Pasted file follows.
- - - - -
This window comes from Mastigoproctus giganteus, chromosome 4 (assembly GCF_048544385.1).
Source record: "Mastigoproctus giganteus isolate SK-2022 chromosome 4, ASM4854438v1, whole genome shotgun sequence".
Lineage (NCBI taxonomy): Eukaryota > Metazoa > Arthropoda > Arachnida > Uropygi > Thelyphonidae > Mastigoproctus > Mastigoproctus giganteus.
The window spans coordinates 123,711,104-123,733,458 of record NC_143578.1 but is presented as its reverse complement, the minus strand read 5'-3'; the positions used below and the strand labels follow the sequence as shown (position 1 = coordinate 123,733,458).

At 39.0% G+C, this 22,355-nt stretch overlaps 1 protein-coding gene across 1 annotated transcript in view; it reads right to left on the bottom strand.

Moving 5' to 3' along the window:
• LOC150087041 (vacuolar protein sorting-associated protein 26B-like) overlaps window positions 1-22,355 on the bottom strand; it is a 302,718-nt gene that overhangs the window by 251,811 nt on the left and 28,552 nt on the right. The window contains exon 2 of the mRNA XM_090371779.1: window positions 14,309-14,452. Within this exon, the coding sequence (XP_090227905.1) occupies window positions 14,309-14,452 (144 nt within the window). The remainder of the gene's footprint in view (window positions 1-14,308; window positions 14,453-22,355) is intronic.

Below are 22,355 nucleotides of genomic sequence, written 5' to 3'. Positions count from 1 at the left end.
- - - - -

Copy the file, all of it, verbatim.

This window comes from Mastigoproctus giganteus, chromosome 4 (assembly GCF_048544385.1).
Source record: "Mastigoproctus giganteus isolate SK-2022 chromosome 4, ASM4854438v1, whole genome shotgun sequence".
Lineage (NCBI taxonomy): Eukaryota > Metazoa > Arthropoda > Arachnida > Uropygi > Thelyphonidae > Mastigoproctus > Mastigoproctus giganteus.
The window spans coordinates 123,711,104-123,733,458 of record NC_143578.1 but is presented as its reverse complement, the minus strand read 5'-3'; the positions used below and the strand labels follow the sequence as shown (position 1 = coordinate 123,733,458).

At 39.0% G+C, this 22,355-nt stretch overlaps 1 protein-coding gene across 1 annotated transcript in view; it reads right to left on the bottom strand.

Moving 5' to 3' along the window:
• LOC150087041 (vacuolar protein sorting-associated protein 26B-like) overlaps window positions 1-22,355 on the bottom strand; it is a 302,718-nt gene that overhangs the window by 251,811 nt on the left and 28,552 nt on the right. The window contains exon 2 of the mRNA XM_090371779.1: window positions 14,309-14,452. Within this exon, the coding sequence (XP_090227905.1) occupies window positions 14,309-14,452 (144 nt within the window). The remainder of the gene's footprint in view (window positions 1-14,308; window positions 14,453-22,355) is intronic.

Below are 22,355 nucleotides of genomic sequence, written 5' to 3'. Positions count from 1 at the left end.